the physics of swimming essay

for longer. All these things make a cold ocean swim a tougher proposition than a swim in the heated pool, but the upshot is that your body is working harder and getting more exercise. These are illustrated in the figure below. Swimming is moving your body through water (a moderately viscous fluid) that's either still (as in a swimming pool turbulent (as in the ocean or somewhere in between. R is the resultant force acting on the swimmer's hand. How efficiently a swimmer kicks and pulls is also influenced by the viscosity of the water (the thickness of the water). You get more leverage on the water that way and the force you create pulling backward will give you more force to go forward. Easily unsubscribe at any time. Photo: Our bodies are surprisingly buoyant, but we float better in some positions than others. Only to follow in near future, that is on Jan 1st of 2010, will be the same response from the.

If you make a long, complete stroke with a proper follow-through, you're applying your pulling force for longer and each stroke will count for more. Unfortunately, most boats do a bit of both: they crash and drag straight through the wavesin the very turbulent interface between the air and the water. That's one of the reasons why we swim in a horizontal position: spreading the body flat makes it work more like a raft, so there's more upthrust from the water below.

the physics of swimming essay

The physics of swimming involves an interaction of forces between the water and th e swimmer. It is these forces which propel a swimmer through the water. Physics of Swimming Essay. The study of physics and fluid dynamics in swimming h as been a field of increasing interest for study in the past few decades. An easy-to-understand explanation of swimming using basic scientif.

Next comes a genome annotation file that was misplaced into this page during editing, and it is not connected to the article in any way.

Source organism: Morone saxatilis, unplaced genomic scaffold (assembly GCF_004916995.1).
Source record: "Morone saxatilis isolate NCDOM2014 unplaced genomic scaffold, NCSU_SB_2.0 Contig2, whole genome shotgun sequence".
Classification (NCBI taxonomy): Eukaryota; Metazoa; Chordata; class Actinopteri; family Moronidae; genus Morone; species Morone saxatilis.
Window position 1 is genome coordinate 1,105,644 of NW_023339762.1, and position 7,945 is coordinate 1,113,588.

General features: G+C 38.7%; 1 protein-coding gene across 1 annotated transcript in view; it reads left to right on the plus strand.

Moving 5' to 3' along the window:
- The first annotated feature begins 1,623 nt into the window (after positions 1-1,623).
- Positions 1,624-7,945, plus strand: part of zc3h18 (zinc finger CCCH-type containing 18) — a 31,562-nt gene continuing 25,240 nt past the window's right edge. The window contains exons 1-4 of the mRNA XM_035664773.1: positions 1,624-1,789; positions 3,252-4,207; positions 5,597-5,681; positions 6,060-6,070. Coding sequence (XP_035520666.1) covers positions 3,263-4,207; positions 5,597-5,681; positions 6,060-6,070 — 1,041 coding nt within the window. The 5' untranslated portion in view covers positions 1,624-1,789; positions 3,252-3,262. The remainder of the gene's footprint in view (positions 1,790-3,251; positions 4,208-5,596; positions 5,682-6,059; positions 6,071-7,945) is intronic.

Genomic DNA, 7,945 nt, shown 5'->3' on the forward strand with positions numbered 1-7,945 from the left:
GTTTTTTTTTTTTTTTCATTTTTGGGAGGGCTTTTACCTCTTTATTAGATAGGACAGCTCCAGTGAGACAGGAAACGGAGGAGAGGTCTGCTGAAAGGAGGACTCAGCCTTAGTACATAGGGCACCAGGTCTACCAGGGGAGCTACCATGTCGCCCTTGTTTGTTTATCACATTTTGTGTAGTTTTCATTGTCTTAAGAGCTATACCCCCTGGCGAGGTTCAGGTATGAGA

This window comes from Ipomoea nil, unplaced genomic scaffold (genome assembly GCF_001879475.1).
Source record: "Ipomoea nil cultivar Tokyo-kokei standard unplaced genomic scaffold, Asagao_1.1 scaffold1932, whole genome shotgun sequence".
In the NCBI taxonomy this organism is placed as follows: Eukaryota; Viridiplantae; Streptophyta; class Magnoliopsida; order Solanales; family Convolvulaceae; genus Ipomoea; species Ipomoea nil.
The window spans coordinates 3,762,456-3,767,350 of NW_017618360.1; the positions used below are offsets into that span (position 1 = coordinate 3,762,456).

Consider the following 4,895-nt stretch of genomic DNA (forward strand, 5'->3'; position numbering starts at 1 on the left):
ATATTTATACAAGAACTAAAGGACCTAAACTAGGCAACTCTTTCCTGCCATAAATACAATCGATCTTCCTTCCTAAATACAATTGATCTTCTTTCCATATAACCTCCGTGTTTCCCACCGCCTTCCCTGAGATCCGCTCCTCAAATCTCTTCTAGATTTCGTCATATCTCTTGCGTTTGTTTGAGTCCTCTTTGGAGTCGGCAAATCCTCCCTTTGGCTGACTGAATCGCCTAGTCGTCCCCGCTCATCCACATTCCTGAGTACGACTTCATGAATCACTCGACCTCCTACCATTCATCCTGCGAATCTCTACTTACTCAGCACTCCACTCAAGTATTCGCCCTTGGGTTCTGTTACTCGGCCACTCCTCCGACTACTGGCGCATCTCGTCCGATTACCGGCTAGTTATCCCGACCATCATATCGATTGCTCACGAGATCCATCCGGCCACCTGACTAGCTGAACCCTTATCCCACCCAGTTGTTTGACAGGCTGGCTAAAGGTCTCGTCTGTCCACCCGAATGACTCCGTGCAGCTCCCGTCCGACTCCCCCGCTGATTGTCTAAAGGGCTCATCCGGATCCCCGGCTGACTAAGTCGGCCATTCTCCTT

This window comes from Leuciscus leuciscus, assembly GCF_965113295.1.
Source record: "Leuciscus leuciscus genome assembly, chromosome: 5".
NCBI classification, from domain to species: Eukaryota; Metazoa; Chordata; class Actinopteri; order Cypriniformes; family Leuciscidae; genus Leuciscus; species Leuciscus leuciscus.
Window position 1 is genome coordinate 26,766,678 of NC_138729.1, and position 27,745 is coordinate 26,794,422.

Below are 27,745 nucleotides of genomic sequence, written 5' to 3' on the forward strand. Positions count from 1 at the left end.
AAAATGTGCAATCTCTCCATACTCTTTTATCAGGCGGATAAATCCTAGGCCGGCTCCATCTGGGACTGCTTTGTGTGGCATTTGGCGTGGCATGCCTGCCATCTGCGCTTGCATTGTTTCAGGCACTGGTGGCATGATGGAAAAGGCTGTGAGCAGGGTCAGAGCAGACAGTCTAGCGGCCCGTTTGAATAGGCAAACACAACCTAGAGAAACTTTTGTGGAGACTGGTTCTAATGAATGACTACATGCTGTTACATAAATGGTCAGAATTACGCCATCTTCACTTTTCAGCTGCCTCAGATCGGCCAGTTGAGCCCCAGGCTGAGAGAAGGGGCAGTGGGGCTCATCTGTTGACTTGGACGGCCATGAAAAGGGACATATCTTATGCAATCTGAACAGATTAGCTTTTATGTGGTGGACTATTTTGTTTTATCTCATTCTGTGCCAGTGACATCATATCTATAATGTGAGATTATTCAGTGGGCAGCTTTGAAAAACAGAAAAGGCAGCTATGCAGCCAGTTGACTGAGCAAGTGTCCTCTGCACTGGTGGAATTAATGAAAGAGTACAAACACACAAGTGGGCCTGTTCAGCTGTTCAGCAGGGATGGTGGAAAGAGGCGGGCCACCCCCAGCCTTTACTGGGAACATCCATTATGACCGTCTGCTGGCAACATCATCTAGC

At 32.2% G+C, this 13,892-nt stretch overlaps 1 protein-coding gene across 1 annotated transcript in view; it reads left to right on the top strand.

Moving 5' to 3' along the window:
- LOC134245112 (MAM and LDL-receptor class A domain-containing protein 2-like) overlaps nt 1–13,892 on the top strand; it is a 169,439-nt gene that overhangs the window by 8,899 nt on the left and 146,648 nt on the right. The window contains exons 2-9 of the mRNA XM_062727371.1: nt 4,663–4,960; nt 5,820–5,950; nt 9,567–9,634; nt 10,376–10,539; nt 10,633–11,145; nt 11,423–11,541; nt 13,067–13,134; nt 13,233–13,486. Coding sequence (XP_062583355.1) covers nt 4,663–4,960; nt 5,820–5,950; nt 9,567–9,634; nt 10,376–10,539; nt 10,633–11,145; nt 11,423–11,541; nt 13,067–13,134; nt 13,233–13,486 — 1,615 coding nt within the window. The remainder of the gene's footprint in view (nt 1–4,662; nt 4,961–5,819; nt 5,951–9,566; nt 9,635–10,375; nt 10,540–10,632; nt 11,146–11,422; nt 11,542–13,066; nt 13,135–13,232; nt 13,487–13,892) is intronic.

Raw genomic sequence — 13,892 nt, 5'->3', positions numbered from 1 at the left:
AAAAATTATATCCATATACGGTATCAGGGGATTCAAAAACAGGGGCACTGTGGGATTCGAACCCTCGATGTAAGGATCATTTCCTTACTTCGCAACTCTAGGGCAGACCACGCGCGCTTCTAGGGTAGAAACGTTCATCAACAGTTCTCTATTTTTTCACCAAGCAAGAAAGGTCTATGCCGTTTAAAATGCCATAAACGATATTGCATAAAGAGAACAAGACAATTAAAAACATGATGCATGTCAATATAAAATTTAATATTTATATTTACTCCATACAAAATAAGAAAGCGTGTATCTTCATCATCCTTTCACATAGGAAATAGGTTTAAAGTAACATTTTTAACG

Wearing a wetsuit (made from a synthetic rubber called neoprene, which traps air bubbles inside it) makes you even more buoyant, which is why scuba divers typically have to wear weights to make them sink. When you walk on land, the main thing your body has to do is work against gravity (lifting your legs, swinging your arms, and keeping you from toppling over through constant adjustments of your balance) and a little bit of friction where your shoes meet. By moving his or her arms through the water the swimmer creates a thrust force that propels the swimmer forward. For those interested, reference 4 discusses in detail the biomechanics of the four swimming styles. Here is a cool video showing an animation of the Front Crawl, Breaststroke, Backstroke, and Butterfly stroke: Forces acting on a floating body. You can see this from Newton's second law of motion, which is often written: force mass acceleration F m a Since acceleration is velocity divided by time, it's also true that force is equal to the rate of change of momentum: F mv /. This type of friction occurs inside the very thin layer of water directly touching the swimmer's body, (3) Wave drag - this is drag due to the surface waves produced by the swimmer as he swims along. If humans tried in anything other than water, their efforts were completely in vain. Let's take the plungewith a closer look at the science of swimming!

When you're in the water, gravity is much less important because your buoyancy (tendency to float) largely cancels it out. In addition to eventually reaching rotational equilbrium, an object floating in water will eventually also reach translational equilbrium. Likewise, corporate employees day in and day out work alone in cold stark edifices building their nest egg until the day they can succeed and come out on top or retire. The resultant force is the vector sum of the lift force and drag force.